IUI is a common infertility treatment generally considered to be a “lower tech” approach than other options. Millions of sperm are placed into the uterus during the time when a woman is most fertile, around the time of ovulation. IUI is often recommended when cervical factors are involved since placing the sperm directly into the uterus bypasses the cervix. Mild to moderate reduction in semen quality is another reason IUI may be considered. It may also be used as treatment for unexplained fertility or for women pursuing donor sperm insemination. Typically, IUI is performed after a woman takes fertility medication, such as an oral medication like clomiphene citrate, or injectable medications.
Although the chance of success varies with the specifics of each patient, IUI yields about a 5-10% pregnancy rate per cycle in couples where the monthly conception rate without treatment might only be 1-3%. (IUI in conjunction with gonadotropin yields a 15-20% success rate.) IUI is generally considered to be a “lower tech” approach to the treatment of infertility because all the critical steps necessary for conception, including the fallopian tube picking up the ovulated egg and the sperm finding and successfully fertilizing the egg, must occur without our interference. With a “high tech” approach such as In Vitro Fertilization (IVF), we are bypassing many potential hurdles in the IVF laboratory. Therefore the success rates in general can be expected to be higher with IVF. For these reasons, if a pregnancy has not been achieved after 3-6 cycles of IUI, we discuss moving towards IVF.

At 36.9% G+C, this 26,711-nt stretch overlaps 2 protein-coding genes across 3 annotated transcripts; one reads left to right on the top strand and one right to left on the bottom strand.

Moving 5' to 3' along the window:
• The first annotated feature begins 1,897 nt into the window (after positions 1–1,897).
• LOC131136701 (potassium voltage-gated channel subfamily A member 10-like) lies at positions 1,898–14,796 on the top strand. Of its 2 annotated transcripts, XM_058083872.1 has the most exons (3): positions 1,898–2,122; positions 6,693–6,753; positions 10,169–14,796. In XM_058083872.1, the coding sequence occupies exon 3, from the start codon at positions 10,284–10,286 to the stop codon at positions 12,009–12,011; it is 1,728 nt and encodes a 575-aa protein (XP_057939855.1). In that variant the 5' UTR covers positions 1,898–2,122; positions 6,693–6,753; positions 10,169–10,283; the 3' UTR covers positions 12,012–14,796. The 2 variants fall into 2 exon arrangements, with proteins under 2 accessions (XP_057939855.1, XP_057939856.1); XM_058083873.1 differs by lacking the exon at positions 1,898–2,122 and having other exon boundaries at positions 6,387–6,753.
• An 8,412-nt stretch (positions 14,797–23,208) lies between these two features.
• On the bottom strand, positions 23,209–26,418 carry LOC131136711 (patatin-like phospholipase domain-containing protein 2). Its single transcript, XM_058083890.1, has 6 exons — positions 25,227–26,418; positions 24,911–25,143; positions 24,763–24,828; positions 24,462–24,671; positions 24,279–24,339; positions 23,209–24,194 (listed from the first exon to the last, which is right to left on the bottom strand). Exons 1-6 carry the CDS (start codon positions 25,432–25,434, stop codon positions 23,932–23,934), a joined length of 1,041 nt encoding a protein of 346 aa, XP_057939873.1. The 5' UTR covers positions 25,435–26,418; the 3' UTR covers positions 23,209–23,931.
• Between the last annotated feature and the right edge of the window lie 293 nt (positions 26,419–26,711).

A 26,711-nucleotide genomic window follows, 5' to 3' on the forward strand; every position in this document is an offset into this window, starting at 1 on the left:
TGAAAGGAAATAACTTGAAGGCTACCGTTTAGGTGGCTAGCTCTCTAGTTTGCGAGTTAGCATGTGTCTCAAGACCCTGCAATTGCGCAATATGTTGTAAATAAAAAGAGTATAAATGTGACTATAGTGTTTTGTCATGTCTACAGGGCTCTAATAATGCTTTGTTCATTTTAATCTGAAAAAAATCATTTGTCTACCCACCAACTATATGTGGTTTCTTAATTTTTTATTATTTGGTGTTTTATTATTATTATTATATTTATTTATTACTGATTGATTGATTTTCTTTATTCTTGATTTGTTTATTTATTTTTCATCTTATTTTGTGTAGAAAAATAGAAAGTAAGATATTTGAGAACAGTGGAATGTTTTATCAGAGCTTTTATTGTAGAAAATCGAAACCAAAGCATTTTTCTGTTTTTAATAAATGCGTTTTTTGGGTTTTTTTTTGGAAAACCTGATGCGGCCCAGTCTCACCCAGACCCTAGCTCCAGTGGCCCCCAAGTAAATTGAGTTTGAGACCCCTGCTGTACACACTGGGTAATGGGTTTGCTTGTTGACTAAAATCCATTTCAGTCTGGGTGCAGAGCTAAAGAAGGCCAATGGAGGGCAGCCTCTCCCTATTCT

The IUI cycle begins with a baseline ultrasound on cycle day three to ensure there are no ovarian cysts and that the medications can begin. After taking the fertility medications, an ultrasound is performed to evaluate the response of the ovaries and to observe the developing follicle. The IUI procedure is scheduled based on the results of ultrasounds and the urinary LH (luteinizing hormone) testing kit.
The insemination is performed on the day following detection of the LH surge. On that day, the male partner provides a semen sample. The sample is “washed” in a special solution and the dead, immotile sperm are removed. The remaining sperm are concentrated so that a higher concentration of motile sperm can reach the fallopian tube where fertilization occurs. The prepared sperm sample is then placed directly into the uterus through the cervix by means of a thin plastic catheter. The insemination procedure typically takes 5-10 minutes and is not painful.
Side effects are rare but may include cramping. The risk of complications is low and related mainly to the possibility of introducing infection; we typically administer a prophylactic antibiotic at the time of the procedure to prevent infection. The use of fertility medications poses certain risks, such as ovarian hyperstimulation and multiple pregnancy.